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MARKER DATABASE
“Bite-Size Bits of Local, National, and Global History”
“Bite-Size Bits of Local, National, and Global History”
Near Geneva in Seminole County, Florida — The American South (South Atlantic)
 

King Philipstown/Osceola

 
 
King Phillipstown/Osceola Marker Side 1 image. Click for full size.
By Tim Fillmon, December 24, 2015
1. King Phillipstown/Osceola Marker Side 1
Inscription. (side 1)
Here, where the St. Johns River emerges from near-by Lake Harney, stands a shell mound complex significant to the history and pre-history of Seminole County. The mound has been examined by anthropologists Daniel Britton in the 1850s, Jeffries Wyman in the 1860s, and Clarence B. Moore in the 1890s, and remains today a significant archaeological and anthropological site in Seminole County. The site contains archaeological evidence supporting its use by prehistoric Orange (2000-500BC) and St. Johns (500 BC-1500 AD) cultures and later by the historic Seminole.

By the time of the Americans settlement of the area, King Philip (Emaltha) and his son, Wildcat, (Coacoochee), together with about 200 Seminoles has established a settlement here known as King Philipstown.

At the start of the Second Seminole Indian War (1837-1842) the Indians, feeling threatened by the army camp established
(Continued on other side)
(side 2)
(Continued from other side)
at Lake Monroe in 1836-37, attacked the camp on February 8, 1837. The Indians were repulsed, and by the early 1840s the army had driven the Indians from the area.

About 1850 a man by the name of Cook operated a ferry here, and the location became known as Cook's Ferry. After
King Phillipstown/Osceola Marker-Side 2 image. Click for full size.
By Tim Fillmon, December 24, 2015
2. King Phillipstown/Osceola Marker-Side 2
the Florida East Coast Railroad crossed the river in 1911, the area became known as Bridge End. From 1916-1940 the self-sufficient cypress mill town of 200 people known as Osceola flourished here operated by the Osceola Cypress Co. Daily cutting of lumber ran about 60,000 board feet. In 1926 it was described as "the principal commercial industrial community of Seminole County." The timber gone, the only relics of its past still visible are timber piling along the river bank, and on land, the square concrete block former company vault.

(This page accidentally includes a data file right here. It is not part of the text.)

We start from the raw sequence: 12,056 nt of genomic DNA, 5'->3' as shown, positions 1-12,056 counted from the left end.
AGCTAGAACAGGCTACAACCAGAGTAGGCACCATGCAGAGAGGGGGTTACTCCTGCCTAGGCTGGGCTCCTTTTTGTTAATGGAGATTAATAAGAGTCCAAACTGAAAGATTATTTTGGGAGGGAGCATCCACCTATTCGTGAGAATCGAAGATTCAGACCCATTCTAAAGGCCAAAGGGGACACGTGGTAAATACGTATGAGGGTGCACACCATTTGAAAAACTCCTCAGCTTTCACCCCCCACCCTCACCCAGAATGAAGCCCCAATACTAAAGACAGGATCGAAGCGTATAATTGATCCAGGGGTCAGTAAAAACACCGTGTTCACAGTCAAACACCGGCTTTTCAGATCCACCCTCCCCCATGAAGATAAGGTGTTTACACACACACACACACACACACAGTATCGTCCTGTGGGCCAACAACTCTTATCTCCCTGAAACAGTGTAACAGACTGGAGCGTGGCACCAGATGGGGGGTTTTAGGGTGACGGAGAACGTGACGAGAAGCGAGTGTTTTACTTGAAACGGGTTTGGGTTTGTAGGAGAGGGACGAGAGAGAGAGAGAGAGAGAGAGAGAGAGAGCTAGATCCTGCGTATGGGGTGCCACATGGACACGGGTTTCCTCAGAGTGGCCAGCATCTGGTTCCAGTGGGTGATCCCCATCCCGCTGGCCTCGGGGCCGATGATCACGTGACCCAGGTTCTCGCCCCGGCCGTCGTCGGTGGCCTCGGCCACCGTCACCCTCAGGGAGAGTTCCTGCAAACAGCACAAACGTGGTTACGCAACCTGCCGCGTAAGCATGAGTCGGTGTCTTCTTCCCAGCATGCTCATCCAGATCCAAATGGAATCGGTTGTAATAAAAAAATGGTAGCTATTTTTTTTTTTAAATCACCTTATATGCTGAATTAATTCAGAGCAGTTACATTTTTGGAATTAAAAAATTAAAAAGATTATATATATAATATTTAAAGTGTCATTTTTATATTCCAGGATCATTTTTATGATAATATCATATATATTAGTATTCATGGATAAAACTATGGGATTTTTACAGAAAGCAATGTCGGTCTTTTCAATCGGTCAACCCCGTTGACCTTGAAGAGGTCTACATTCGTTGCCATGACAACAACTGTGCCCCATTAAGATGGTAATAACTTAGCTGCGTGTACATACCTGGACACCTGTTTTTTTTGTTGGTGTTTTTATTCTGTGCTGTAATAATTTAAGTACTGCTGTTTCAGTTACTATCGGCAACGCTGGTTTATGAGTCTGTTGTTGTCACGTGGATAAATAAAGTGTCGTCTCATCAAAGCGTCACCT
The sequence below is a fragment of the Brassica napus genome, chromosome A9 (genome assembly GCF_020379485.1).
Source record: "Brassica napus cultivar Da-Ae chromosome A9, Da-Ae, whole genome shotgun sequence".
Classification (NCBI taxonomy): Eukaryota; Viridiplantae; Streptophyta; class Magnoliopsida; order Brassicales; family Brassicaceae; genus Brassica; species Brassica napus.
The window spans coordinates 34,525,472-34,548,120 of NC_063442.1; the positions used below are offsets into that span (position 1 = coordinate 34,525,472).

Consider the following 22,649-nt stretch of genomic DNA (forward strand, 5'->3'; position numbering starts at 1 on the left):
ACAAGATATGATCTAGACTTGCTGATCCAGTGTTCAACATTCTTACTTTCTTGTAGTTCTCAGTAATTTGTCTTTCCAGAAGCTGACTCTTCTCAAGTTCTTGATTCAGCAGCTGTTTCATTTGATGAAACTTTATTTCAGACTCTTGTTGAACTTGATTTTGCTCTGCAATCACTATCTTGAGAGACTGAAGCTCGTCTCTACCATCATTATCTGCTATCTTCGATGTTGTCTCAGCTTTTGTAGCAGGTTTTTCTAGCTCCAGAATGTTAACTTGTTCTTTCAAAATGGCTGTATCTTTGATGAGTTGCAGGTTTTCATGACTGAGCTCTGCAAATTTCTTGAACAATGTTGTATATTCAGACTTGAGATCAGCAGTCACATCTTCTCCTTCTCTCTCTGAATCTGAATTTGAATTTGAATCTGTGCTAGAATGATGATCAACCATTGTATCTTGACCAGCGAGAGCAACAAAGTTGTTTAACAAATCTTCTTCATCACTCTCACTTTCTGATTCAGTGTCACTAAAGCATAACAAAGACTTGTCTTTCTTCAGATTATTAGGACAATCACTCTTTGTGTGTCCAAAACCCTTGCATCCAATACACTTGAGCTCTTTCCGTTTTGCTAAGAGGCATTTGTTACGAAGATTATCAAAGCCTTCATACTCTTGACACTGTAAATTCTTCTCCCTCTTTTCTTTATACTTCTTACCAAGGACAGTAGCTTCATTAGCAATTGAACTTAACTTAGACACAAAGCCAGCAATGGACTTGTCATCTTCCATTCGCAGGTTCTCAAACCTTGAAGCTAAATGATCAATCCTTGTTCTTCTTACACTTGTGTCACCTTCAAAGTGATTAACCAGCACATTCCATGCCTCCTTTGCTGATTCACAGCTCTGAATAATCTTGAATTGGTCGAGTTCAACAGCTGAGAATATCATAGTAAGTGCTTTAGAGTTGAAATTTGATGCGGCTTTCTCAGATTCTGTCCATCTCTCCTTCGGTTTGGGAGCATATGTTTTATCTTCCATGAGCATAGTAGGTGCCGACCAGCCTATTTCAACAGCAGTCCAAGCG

The area is presently known as Osceola Fish Camp.
 
Erected by Seminole County Historical Commission.
 
Location. 28° 47.284′ N, 81° 4.067′ W. Marker is near Geneva, Florida, in Seminole County. Marker is on Osceola Fish Camp Road 0.1 miles east of East Osceola Road, on the right when traveling east. Touch for map. Marker is located at the St Johns Trailhead of the Flagler Trail North and the Lake Harney Wilderness Area. Marker is at or near this postal address: 2195 Osceola Fish Camp Rd, Geneva FL 32732, United States of America.
 
Other nearby markers. At least 8 other markers are within 12 miles of this marker, measured as the crow flies. Fort Lane (approx. 3.8 miles away); George C. Means Memorial Bridge (approx.
King Phillipstown/Osceola Marker in the distance in the middle of the photo image. Click for full size.
By Tim Fillmon, December 24, 2015
3. King Phillipstown/Osceola Marker in the distance in the middle of the photo
7 miles away); Community Builders (approx. 8.9 miles away); Lake Jesup (approx. 10.2 miles away); Naval Air Station - Sanford (approx. 10.4 miles away); Chuluota (approx. 10.8 miles away); Fort Reid (approx. 11.4 miles away); Fort Reid 1836 (approx. 11.4 miles away).
 
Regarding King Philipstown/Osceola. The Second Seminole War started in 1835, not 1837 as the marker text states.
 
Categories. AnthropologyNative AmericansWars, US Indian
 
 
Credits. This page was last revised on June 16, 2016. This page originally submitted on March 15, 2016, by Tim Fillmon of Webster, Florida. This page has been viewed 213 times since then and 39 times this year. Photos:   1, 2, 3. submitted on March 15, 2016, by Tim Fillmon of Webster, Florida. • Bernard Fisher was the editor who published this page.
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